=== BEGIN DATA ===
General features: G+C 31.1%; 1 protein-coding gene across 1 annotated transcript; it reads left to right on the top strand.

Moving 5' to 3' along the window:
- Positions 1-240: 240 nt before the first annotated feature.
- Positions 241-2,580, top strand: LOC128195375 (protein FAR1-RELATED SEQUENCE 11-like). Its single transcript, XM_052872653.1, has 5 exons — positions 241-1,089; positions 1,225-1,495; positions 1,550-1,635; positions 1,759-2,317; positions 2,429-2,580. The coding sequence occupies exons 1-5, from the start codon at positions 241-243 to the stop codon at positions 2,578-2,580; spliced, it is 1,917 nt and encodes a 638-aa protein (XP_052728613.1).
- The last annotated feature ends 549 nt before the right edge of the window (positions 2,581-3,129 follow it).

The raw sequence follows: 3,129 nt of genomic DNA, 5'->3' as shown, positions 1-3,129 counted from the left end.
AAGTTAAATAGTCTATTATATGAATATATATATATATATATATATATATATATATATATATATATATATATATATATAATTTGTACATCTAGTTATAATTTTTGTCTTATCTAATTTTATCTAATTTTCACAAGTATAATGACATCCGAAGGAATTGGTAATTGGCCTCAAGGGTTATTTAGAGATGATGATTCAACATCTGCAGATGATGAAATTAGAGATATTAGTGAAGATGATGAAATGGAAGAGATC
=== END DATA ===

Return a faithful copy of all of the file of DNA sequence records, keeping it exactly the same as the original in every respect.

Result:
General features: G+C 31.1%; 1 protein-coding gene across 1 annotated transcript; it reads left to right on the top strand.

Moving 5' to 3' along the window:
- Positions 1-240: 240 nt before the first annotated feature.
- Positions 241-2,580, top strand: LOC128195375 (protein FAR1-RELATED SEQUENCE 11-like). Its single transcript, XM_052872653.1, has 5 exons — positions 241-1,089; positions 1,225-1,495; positions 1,550-1,635; positions 1,759-2,317; positions 2,429-2,580. The coding sequence occupies exons 1-5, from the start codon at positions 241-243 to the stop codon at positions 2,578-2,580; spliced, it is 1,917 nt and encodes a 638-aa protein (XP_052728613.1).
- The last annotated feature ends 549 nt before the right edge of the window (positions 2,581-3,129 follow it).

The raw sequence follows: 3,129 nt of genomic DNA, 5'->3' as shown, positions 1-3,129 counted from the left end.
AAGTTAAATAGTCTATTATATGAATATATATATATATATATATATATATATATATATATATATATATATATATATATAATTTGTACATCTAGTTATAATTTTTGTCTTATCTAATTTTATCTAATTTTCACAAGTATAATGACATCCGAAGGAATTGGTAATTGGCCTCAAGGGTTATTTAGAGATGATGATTCAACATCTGCAGATGATGAAATTAGAGATATTAGTGAAGATGATGAAATGGAAGAGATC